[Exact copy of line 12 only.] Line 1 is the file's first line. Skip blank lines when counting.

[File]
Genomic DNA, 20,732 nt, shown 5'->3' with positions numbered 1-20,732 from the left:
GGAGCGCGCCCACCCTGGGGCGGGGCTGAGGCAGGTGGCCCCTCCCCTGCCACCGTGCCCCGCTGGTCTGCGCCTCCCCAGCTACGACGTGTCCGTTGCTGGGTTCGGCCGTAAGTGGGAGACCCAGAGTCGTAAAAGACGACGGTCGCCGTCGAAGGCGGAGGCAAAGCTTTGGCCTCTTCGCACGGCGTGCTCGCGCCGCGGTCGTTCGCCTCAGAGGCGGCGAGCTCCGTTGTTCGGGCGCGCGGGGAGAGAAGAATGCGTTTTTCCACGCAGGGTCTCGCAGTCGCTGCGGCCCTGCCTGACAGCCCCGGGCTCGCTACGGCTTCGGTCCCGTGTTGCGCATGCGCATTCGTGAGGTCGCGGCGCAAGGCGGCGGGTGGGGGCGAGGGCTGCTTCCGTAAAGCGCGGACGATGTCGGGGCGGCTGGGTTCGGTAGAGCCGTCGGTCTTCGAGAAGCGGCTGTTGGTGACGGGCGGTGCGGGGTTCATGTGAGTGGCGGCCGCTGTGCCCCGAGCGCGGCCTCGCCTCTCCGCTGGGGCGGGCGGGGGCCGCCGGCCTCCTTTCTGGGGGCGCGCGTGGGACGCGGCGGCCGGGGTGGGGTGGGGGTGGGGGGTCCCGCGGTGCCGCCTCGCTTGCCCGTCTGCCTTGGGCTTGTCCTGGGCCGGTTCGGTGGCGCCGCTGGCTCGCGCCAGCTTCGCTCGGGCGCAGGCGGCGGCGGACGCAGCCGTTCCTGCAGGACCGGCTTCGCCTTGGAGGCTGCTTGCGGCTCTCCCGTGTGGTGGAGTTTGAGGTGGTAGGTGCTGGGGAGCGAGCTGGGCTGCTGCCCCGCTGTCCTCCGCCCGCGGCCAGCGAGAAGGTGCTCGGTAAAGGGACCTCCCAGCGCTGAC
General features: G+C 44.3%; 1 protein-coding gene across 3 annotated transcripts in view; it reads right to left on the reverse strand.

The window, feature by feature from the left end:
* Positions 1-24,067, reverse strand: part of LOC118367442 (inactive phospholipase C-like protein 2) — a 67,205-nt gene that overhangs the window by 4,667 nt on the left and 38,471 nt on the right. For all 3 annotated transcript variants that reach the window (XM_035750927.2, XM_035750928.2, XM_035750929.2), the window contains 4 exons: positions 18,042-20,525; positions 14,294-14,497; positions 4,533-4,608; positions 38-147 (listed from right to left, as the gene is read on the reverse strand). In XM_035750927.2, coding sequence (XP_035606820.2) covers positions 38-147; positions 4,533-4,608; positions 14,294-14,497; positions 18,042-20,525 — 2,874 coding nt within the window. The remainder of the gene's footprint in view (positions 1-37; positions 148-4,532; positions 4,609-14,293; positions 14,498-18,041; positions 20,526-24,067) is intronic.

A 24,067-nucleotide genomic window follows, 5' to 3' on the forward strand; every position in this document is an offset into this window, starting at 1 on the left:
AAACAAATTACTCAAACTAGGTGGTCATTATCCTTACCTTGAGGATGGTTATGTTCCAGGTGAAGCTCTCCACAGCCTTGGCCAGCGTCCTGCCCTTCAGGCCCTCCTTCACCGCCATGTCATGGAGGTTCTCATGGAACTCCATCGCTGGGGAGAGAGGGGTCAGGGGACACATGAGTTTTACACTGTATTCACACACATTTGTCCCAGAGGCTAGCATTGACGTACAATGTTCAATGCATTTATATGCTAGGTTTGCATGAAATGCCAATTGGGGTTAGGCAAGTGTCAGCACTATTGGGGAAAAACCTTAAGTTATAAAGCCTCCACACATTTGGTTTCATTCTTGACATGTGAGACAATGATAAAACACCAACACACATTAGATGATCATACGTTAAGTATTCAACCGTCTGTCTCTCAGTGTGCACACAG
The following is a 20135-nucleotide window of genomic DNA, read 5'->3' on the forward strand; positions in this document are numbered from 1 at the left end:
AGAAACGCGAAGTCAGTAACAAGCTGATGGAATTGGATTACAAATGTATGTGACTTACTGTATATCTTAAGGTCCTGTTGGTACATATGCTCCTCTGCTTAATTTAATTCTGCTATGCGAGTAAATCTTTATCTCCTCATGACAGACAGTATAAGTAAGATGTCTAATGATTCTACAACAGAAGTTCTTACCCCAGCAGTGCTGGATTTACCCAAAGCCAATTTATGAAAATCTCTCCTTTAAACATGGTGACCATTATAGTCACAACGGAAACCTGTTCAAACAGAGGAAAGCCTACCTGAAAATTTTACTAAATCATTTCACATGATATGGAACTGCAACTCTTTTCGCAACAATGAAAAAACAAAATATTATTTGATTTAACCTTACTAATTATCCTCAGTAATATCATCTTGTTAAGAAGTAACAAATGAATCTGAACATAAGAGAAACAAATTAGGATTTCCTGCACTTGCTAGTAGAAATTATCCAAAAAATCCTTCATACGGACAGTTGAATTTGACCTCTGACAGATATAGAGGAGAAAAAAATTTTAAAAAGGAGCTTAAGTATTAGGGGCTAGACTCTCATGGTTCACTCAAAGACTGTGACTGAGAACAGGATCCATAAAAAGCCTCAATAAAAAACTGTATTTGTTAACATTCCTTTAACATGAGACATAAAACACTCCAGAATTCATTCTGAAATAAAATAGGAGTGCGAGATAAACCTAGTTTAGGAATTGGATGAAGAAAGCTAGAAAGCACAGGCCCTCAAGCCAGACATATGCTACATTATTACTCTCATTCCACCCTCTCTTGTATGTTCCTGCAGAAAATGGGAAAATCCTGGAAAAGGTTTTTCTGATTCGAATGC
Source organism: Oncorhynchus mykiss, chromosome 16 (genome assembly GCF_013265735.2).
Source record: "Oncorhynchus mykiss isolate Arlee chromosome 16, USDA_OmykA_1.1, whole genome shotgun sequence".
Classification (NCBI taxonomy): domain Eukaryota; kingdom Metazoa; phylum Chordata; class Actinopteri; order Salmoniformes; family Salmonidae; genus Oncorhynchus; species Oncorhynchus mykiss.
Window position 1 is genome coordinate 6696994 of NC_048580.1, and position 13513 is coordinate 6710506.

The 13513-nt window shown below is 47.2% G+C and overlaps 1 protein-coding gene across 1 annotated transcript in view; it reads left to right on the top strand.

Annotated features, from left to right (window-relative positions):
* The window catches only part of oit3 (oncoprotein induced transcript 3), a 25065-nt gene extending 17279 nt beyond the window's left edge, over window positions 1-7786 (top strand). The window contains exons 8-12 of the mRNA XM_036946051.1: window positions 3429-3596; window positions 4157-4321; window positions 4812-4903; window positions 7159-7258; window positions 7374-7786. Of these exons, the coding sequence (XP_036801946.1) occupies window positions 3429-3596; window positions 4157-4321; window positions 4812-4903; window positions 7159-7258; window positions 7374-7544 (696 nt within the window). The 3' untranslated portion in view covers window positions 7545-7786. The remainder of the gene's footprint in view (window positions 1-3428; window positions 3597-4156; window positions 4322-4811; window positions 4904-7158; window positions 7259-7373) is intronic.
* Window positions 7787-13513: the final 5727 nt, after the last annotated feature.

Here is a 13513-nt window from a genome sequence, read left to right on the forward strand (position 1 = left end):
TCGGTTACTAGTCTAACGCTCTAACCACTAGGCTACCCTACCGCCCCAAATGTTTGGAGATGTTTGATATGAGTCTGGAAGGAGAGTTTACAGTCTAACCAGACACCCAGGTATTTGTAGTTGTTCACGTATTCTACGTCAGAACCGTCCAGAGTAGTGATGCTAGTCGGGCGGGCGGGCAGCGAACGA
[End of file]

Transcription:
Classification (NCBI taxonomy): domain Eukaryota; kingdom Metazoa; phylum Chordata; class Actinopteri; order Salmoniformes; family Salmonidae; genus Oncorhynchus; species Oncorhynchus mykiss.